DB7 i6 Prototype, Project NPX
DB7 i6 Prototype, Project NPX

DB7 i6 Prototype, Project NPX

(1993)

Victor Gauntlett, the Chairman of AML during much of the 1980's kept on hinting during interviews with the motoring press of a project called DP1999, the DB4 for the 1990's. It was intended that the car would not be hand built but would be produced in low volume and assembled in a new factory at the rate of 1000 to 1200 a year. By Sept 1987, Ford took a 75% stake in AML and in the week following the announcement, Autocar (23rd September 1987) predicted volumes of 3000 to 5000 a year by 1997, no doubt convinced that DP1999 would now be going ahead. DP1999 was indeed high on Gauntlett's priorities but he wouldn’t actually confirm that it actually physically existed. In fact, no car existed at all.

DB7 i6 Prototype, Project NPX

What was sure was the Newport Pagnell site was too small to be developed and a new factory was needed. It wasn’t until the sad departure of Victor Gauntlett from AML in October 1991 and with Walter Hayes at the helm, the car that was eventually to become the DB7 began development. Initially the car was known internally as Project NPX (Newport Pagnell eXperimental) but gained the DB7 moniker following the agreement of Sir David Brown. The TWR (Tom Walkinshaw Racing) Group was given the  responsibility for design, engineering, development, certification and homologation of Project NPX. TWR already had with a long history with the Jaguar marque, especially the XJ-S, a car very closely related to the DB7.

The completed DB7 was finally displayed to the eager public at the Geneva Salon in March 1993, although deliveries didn’t start until September 1994. Initially at least, the press tried to focus on it’s Jaguar XJ-S origins (although it owes as much to the dead F-type XJ41 and 42 project), but now no one can be in any doubt that the DB7 is all Aston Martin. The DB7 will always be greater than the sum of it’s parts, and it has in time, become a quintessential Aston Martin.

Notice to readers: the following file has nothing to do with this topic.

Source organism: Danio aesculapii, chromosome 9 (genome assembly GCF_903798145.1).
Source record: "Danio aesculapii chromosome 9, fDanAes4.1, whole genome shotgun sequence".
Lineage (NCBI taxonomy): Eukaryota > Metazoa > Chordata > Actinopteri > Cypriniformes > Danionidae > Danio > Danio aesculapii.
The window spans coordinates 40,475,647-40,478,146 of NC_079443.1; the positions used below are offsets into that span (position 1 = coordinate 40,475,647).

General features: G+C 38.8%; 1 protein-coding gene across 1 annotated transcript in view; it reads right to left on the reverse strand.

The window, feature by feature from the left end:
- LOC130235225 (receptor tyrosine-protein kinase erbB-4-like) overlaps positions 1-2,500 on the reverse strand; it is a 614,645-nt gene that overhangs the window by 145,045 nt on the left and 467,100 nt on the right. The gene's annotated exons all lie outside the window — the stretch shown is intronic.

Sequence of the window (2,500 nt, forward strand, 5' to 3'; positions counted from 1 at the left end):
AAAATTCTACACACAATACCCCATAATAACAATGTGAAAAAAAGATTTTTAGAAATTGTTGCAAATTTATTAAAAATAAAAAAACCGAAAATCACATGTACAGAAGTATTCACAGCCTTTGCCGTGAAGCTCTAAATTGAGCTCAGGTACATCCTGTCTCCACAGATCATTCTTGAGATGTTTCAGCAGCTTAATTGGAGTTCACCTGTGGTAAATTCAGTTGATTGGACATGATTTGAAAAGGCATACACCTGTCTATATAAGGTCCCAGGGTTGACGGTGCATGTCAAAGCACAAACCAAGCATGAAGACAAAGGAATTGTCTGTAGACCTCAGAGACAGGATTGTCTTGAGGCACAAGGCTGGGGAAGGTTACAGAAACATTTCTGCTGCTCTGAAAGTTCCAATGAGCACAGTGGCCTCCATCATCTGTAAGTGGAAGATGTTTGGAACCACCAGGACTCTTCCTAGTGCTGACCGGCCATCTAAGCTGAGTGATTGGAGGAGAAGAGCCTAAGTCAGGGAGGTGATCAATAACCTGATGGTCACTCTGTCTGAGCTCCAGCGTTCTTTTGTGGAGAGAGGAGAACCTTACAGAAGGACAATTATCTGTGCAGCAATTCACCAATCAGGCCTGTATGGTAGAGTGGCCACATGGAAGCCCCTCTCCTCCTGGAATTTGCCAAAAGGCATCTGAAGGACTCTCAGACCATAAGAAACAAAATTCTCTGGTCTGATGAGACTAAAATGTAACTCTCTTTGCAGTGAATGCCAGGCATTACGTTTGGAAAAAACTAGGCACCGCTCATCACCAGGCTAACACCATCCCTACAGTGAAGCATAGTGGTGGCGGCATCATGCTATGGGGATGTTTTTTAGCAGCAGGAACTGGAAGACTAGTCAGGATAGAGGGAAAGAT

The Jaguar derived and TWR developed 3239cc six cylinder powerplant was augmented with an Eaton supercharger, sufficient to produce 335bhp. This allowed the DB7 a claimed 161mph top speed with acceleration to 60mph in just 5.7 seconds. To many, the Ian Callum designed DB7 is the most beautiful car in the world. In an business sense, it is the car that saved AML and without doubt it is the most successful Aston Martin of all time.as

The first images are of the important pre-production prototype DB7 taken outside the AMOC marquee at Coys Historic Festival, Silverstone, 1993, soon after it’s appearance on the AML stand at the Geneva Salon. The interior of Oxblood and Parchment leather perfectly complements the BMW metallic grey paintwork. The car is now on permanent display at the Museum of Road Transport in Coventry where I was very fortunate to get a picture of the interior. The sign next to the show car states that it has no engine or gearbox.

Also below there are some pictures that were taken of the DB7 i6 prototypes that were used during crash testing. These were in store at the back of the Newport Pagnell factory up until around 2005 when they were removed for destruction. I took these pictures when visiting the Bonhams auctions in the early years of the decade.